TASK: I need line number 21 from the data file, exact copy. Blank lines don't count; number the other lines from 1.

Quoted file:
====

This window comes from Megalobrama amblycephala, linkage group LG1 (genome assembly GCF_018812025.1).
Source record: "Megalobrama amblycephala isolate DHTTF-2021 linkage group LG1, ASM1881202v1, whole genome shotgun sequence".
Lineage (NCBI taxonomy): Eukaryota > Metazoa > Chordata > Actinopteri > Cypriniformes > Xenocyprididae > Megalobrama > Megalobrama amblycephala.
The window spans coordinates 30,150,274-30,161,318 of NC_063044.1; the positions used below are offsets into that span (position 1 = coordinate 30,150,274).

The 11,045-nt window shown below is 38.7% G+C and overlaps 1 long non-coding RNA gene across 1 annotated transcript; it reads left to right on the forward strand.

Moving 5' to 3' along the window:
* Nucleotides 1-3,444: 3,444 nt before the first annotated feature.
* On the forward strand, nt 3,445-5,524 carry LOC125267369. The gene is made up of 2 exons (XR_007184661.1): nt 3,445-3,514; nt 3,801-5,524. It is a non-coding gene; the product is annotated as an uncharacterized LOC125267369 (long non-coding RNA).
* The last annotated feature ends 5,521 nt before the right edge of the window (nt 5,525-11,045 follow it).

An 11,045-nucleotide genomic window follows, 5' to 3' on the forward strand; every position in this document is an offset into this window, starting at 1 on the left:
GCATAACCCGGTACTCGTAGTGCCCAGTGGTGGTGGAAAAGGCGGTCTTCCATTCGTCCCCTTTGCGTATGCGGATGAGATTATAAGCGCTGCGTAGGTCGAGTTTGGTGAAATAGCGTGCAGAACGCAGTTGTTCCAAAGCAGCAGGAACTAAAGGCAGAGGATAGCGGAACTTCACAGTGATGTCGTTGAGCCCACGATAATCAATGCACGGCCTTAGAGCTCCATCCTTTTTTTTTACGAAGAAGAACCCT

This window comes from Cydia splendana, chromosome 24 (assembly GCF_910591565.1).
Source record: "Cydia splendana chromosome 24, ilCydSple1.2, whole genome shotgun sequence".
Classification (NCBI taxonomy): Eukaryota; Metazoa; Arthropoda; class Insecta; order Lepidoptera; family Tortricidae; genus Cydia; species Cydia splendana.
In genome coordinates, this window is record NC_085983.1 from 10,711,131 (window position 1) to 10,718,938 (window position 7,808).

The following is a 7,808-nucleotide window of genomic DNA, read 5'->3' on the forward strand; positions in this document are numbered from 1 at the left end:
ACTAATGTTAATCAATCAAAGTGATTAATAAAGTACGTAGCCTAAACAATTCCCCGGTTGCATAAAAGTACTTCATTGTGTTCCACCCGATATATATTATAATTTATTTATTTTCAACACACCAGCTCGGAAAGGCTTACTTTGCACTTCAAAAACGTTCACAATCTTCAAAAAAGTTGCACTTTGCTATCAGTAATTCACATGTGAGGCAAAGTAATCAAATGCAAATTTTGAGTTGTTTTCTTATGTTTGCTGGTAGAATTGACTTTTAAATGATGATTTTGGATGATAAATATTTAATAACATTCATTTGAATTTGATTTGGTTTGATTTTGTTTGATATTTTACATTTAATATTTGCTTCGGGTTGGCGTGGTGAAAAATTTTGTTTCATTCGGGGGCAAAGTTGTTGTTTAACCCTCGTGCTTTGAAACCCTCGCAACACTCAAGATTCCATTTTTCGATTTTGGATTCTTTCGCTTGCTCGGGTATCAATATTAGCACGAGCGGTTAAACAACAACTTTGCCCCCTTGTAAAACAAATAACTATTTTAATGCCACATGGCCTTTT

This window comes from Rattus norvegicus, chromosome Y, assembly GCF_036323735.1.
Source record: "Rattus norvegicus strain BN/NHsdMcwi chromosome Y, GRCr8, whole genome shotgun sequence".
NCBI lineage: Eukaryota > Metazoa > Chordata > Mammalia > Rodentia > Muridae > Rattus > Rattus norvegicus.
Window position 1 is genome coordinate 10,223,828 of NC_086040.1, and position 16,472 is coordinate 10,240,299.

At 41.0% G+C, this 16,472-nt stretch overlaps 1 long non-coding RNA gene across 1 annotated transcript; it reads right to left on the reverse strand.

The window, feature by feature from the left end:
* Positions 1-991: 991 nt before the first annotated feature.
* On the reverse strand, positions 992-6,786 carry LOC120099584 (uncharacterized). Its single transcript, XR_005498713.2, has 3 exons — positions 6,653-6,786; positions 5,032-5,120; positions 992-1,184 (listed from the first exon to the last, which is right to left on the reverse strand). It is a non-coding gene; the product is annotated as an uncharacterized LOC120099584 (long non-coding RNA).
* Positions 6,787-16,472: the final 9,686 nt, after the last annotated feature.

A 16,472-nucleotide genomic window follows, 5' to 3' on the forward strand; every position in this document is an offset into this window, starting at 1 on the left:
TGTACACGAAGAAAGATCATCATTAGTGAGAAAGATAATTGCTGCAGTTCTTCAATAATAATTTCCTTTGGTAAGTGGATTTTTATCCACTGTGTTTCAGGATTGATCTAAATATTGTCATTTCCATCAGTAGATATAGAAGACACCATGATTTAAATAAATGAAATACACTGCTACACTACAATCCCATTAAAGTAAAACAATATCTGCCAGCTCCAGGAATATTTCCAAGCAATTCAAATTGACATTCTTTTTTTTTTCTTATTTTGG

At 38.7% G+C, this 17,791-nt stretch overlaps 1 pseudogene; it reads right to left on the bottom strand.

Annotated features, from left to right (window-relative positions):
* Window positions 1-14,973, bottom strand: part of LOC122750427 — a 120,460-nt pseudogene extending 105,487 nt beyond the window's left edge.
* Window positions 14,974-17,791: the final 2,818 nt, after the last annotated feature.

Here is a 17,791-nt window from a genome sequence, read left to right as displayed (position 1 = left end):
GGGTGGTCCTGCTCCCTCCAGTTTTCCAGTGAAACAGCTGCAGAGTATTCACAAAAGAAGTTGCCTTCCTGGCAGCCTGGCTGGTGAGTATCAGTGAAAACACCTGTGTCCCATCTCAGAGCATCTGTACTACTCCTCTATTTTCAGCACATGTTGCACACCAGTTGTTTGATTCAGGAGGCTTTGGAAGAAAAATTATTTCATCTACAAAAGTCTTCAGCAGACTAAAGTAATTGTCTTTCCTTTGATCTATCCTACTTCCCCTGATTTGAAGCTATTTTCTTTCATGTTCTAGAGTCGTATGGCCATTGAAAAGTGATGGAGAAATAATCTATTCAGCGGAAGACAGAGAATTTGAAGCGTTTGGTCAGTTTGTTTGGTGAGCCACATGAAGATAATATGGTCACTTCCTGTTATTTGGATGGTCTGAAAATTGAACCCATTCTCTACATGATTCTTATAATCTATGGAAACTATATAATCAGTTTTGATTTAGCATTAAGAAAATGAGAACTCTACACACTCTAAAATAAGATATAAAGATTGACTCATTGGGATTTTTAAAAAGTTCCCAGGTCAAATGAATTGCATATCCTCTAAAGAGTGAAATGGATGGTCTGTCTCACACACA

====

Window position 1 is genome coordinate 10,223,828 of NC_086040.1, and position 16,472 is coordinate 10,240,299.